If you already have an existing session and the user tries to go to a page that is not found, CSP displays the standard error page because the session already has a license.
If a CSP application does not yet have a license, and any of the following errors occur, then CSP displays the standard web HTTP/1.1 404 Page Not Found error message by default. You can change what page is displayed when errors are encountered before a license has been granted by setting the following parameters on the error page (usually a subclass of %CSP.Error) for your application.
LICENSEERRORPAGE
If the following error is generated, CSP looks at the value of the LICENSEERRORPAGE parameter:
Cannot grant license.
LICENSEERRORPAGE can have the following two values:
"" — Returns the HTTP/1.1 404 Page Not Found error (default)
Path to a static HTML page — Displays the named static page, such as /csp/samples/static.html.
PAGENOTFOUNDERRORPAGE
If any of the following errors are generated, CSP looks at the value of the PAGENOTFOUNDERRORPAGE parameter:
Class does not exist
Method does not exist
CSP application does not exist (set parameter on default error page)
CSP page does not exist
File does not exist
CSP namespace does not exist
CSP illegal request
File cannot open
CSP session timeout 
PAGENOTFOUNDERRORPAGE can have the following three values:
"" — Return the HTTP/1.1 404 Page not found error (default)
1 — Obtains a license and displays the standard error page.
Path to a static HTML page — Displays the named static page, such as /csp/samples/static.html.
OTHERSTATICERRORPAGE
If any other errors are generated, CSP looks at the value of the OTHERSTATICERRORPAGE parameter.
OTHERSTATICERRORPAGE can have the following three values:
"" — Obtains a license and displays the standard error page (the default)
1 — Outputs the 404 Page not found error, no license required.
Path to a static HTML page — Displays the named static page, such as /csp/samples/static.html.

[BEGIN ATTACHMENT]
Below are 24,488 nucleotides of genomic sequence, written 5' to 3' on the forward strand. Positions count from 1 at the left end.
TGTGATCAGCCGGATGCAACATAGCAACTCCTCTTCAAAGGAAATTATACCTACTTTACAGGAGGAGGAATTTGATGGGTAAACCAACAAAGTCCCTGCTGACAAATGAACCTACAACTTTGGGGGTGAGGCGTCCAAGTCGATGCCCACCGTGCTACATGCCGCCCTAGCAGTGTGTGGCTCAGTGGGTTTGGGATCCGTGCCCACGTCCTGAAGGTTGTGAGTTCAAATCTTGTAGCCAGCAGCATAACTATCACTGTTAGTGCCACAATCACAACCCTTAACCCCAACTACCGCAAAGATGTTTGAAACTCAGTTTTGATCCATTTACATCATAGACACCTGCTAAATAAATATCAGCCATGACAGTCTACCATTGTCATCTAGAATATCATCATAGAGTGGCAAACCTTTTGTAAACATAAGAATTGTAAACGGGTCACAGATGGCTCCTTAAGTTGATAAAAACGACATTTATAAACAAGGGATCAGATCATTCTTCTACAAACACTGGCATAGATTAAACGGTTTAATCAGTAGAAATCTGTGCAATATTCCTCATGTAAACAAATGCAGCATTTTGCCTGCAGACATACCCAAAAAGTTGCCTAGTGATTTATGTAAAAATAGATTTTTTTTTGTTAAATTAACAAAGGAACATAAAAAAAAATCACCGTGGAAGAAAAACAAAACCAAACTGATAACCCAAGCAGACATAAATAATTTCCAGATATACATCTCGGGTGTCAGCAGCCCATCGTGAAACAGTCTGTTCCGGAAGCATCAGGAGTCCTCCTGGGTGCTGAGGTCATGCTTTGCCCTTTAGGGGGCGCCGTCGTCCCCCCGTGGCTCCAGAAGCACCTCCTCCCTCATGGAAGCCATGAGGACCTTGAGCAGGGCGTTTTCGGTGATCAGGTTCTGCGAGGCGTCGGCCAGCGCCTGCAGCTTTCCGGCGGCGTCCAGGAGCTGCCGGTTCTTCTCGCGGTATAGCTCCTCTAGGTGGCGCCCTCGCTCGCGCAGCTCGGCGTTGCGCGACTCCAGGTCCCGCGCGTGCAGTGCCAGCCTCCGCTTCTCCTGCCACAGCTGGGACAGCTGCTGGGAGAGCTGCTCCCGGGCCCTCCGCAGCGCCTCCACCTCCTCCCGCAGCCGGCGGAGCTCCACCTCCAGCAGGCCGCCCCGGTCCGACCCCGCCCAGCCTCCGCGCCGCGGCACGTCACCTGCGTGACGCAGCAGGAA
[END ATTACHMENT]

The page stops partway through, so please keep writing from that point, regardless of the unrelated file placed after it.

%CSP.Request Object
When the CSP server responds to an HTTP request, it packages information about the incoming request into an instance of the %CSP.Request object. You can refer to this object using the variable %request. Refer to the documentation for the %CSP.Request class for a complete list of its properties and methods.
URL Property
To find the URL (not including the query string) of an incoming HTTP request, use the URL property of the %CSP.Request object:
 Write "URL: ", %request.URL
Data Property and URL Parameters
A URL may contain a list of parameters (also known as the URL query). The %CSP.Request object makes these available via its Data property.
For example, suppose the incoming URL contains:
/csp/user/MyPage.csp?A=10&a=20&B=30&B=40
You can retrieve these parameters on the server using:
 Write %request.Data("A",1)    // this is 10
 Write %request.Data("a",1)    // this is 20
 Write %request.Data("B",1)    // this is 30
 Write %request.Data("B",2)    // this is 40
Data is a multidimensional property and each value stored within it has 2 subscripts: the name of the parameter and the index number of the parameter (parameters can occur multiple times within a URL as with B above). Note that parameter names are case-sensitive.
Also note that it does not matter if an incoming HTTP request is a GET or a POST request: the Data property represents the parameter values in exactly the same way.
You can use the ObjectScript $Data ($D) function to test if a given parameter value is defined:
 If ($Data(%request.Data("parm",1))) {
 }
If you wish to refer to a parameter but are not sure if it is defined, you can use the ObjectScript $Get function:
 Write $Get(%request.Data("parm",1))
You can find out how many values are defined for a particular parameter name using the Count method of the %CSP.Request object:
 For i = 1:1:%request.Count("parm") {
    Write %request.Data("parm",i)
 }
CgiEnvs Property and CGI Environment Variables